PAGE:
Grab the Nunchuk and your balls in Scarface
One of the most profound and intense film characters of all time is Tony Montana, brought to life with aplomb by Al Pacino in Brian De Palma's ultraviolent film Scarface. Last fall, Vancouver's Radical Entertainment transformed the film into a raucous video game for the PS2 and Xbox that rewrote the ending of the film. In the game, Tony survives the film's final massacre, and the player, as Tony, must re-create the drug dealer's empire.
Not everyone was happy that the game's developers took liberties with the story. "It was a touchy subject with some of the hard-core fans," producer Geoff Thomas said, on the line from his Vancouver office. "But we felt that a game that rehashed the events of the movie would ultimately be unsatisfying for players. This game is all about being Tony Montana and living the corrupted American dream and infusing everything about Tony into what you do in the game."
Which, if you remember the movie, includes profanity in the extreme and gestures like crotch grabbing and flipping the bird. Imagine, then, how much fun it will be to play the newly released Wii version of Scarface with the Wii's motion-sensing controllers.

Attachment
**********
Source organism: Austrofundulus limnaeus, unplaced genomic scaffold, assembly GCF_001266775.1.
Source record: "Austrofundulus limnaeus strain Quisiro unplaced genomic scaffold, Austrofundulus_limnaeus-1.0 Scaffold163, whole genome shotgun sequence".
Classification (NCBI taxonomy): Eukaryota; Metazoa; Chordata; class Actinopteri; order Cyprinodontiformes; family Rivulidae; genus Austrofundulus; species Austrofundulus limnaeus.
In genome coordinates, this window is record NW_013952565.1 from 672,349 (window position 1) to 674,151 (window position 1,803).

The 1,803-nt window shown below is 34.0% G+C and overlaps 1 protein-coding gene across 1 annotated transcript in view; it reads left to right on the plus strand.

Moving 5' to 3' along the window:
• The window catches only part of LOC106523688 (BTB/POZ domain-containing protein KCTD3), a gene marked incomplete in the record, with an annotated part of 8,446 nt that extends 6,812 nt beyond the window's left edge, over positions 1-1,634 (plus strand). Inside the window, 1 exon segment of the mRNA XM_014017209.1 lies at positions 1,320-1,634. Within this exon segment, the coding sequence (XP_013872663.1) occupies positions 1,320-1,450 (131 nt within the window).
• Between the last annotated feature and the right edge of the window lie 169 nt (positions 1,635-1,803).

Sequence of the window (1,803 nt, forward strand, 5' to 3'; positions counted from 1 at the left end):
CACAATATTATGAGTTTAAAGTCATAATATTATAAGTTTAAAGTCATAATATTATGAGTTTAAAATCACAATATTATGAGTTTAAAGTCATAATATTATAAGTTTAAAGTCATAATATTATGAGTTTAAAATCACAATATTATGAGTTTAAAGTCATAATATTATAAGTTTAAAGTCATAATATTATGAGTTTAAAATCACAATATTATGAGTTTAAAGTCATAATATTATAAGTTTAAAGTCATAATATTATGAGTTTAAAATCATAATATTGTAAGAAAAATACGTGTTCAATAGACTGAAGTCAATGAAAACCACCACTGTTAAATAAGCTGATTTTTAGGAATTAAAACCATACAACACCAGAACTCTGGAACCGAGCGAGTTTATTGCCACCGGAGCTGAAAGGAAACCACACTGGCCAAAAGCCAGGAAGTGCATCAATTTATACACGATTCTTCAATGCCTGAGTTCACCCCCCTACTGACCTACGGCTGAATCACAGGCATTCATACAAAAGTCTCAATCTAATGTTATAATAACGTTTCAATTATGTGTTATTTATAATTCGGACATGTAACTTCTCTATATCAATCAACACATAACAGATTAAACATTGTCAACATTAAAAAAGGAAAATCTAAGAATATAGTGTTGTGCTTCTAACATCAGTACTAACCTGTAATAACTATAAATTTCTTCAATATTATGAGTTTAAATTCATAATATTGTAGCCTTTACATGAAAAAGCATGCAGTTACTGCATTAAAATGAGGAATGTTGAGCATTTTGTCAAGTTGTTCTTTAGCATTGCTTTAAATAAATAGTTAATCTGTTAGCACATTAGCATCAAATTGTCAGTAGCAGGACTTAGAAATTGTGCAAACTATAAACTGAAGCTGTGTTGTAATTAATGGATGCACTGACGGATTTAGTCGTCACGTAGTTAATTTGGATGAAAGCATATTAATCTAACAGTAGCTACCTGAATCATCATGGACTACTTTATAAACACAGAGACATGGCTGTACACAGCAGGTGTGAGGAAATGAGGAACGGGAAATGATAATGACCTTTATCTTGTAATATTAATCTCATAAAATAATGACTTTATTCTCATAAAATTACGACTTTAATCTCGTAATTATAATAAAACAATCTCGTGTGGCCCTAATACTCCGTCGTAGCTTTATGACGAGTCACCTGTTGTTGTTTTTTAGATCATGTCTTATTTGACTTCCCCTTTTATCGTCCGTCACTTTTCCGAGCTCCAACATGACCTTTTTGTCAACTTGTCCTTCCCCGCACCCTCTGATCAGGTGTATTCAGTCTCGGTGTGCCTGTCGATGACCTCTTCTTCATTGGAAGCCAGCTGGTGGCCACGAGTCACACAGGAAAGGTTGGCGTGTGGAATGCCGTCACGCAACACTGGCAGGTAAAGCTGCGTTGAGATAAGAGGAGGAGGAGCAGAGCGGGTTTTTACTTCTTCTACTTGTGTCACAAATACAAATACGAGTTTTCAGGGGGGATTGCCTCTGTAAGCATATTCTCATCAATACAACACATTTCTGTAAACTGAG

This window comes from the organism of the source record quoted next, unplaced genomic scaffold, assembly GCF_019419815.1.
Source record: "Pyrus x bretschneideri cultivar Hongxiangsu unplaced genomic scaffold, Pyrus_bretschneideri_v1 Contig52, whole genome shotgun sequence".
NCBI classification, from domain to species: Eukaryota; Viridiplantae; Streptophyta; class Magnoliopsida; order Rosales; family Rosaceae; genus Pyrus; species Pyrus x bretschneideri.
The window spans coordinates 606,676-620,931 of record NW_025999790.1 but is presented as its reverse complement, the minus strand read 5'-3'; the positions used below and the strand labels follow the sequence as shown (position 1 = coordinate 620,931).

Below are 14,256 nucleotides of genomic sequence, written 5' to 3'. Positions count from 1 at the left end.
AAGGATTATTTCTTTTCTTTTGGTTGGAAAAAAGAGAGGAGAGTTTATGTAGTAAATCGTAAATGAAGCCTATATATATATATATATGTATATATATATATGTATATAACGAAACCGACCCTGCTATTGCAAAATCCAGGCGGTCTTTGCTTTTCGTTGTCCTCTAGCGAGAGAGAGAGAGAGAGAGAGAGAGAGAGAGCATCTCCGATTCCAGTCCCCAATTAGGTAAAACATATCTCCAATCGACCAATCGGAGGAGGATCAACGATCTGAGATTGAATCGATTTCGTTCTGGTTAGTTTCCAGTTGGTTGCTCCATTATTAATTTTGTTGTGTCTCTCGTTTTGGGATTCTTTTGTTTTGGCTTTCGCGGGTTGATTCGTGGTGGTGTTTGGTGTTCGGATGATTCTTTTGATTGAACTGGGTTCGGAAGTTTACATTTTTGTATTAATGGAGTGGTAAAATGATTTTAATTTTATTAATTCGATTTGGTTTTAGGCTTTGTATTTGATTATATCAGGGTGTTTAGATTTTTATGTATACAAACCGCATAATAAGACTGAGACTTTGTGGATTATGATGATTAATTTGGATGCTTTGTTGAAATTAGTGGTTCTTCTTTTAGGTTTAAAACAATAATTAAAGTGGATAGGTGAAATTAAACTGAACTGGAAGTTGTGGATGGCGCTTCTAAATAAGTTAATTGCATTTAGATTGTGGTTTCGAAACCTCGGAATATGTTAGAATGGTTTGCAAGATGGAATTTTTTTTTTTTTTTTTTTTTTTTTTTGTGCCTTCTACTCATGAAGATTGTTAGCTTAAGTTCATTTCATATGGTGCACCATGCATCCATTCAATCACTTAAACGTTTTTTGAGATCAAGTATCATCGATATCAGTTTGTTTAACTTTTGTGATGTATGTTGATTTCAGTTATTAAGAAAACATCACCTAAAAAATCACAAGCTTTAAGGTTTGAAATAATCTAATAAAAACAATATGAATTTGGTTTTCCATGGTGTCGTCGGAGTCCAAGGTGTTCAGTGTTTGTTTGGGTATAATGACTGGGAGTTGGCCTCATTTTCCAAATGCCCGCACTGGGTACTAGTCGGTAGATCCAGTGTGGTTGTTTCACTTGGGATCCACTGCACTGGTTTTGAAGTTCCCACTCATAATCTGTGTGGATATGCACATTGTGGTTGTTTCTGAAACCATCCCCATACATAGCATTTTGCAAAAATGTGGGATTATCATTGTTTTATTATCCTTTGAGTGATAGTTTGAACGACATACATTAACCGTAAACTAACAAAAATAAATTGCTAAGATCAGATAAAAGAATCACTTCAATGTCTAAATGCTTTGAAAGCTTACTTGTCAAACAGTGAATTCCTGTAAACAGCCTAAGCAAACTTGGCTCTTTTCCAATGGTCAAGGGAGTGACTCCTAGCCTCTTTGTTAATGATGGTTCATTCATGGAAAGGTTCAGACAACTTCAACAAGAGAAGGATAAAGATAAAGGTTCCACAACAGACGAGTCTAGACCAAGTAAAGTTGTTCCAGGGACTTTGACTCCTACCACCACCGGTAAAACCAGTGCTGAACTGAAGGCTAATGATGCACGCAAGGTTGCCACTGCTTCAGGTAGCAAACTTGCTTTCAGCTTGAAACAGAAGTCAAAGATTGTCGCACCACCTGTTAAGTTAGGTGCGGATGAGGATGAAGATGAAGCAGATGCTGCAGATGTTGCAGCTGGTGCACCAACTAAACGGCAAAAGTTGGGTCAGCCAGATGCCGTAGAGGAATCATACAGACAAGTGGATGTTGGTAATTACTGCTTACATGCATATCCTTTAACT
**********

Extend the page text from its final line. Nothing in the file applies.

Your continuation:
The Wii Remote and Nunchuk are used for firing weapons, driving vehicles, taunting people, and even chopping enemies to pieces with a chain saw. "What the Wii really brings to the table in terms of a gaming experience is the controls, how you interface with the game," Thomas explained.
So when you, as Tony Montana, are walking down the streets of Miami and someone insults you, all you need to do is give the screen the finger with the Nunchuk, and the on-screen Tony responds with a gesture of his own. Not to mention a stream of expletives.
"It feels more visceral and in tune with what you want to do," Thomas said. "You can shake your fist at somebody or flip them off, or you can even grab your balls if you want to and Tony will react accordingly."
And when wielding a chain saw in tribute to the iconic scene from the film, you'll be on your feet, swinging wildly. It's just a natural reaction, and it's something Thomas and his colleagues considered when coming up with the gestures.
"What we like about these gestures," he explained, "is that they feel contextual with the action. We wanted to make sure our gestures actually felt like it [the movement] was doing what you were doing on-screen."
Lest you think that having your arms up and extended for the entire 40 hours of game play means you'll need some training at the gym, Thomas assured me that isn't the case. "We designed the game to be played from the couch."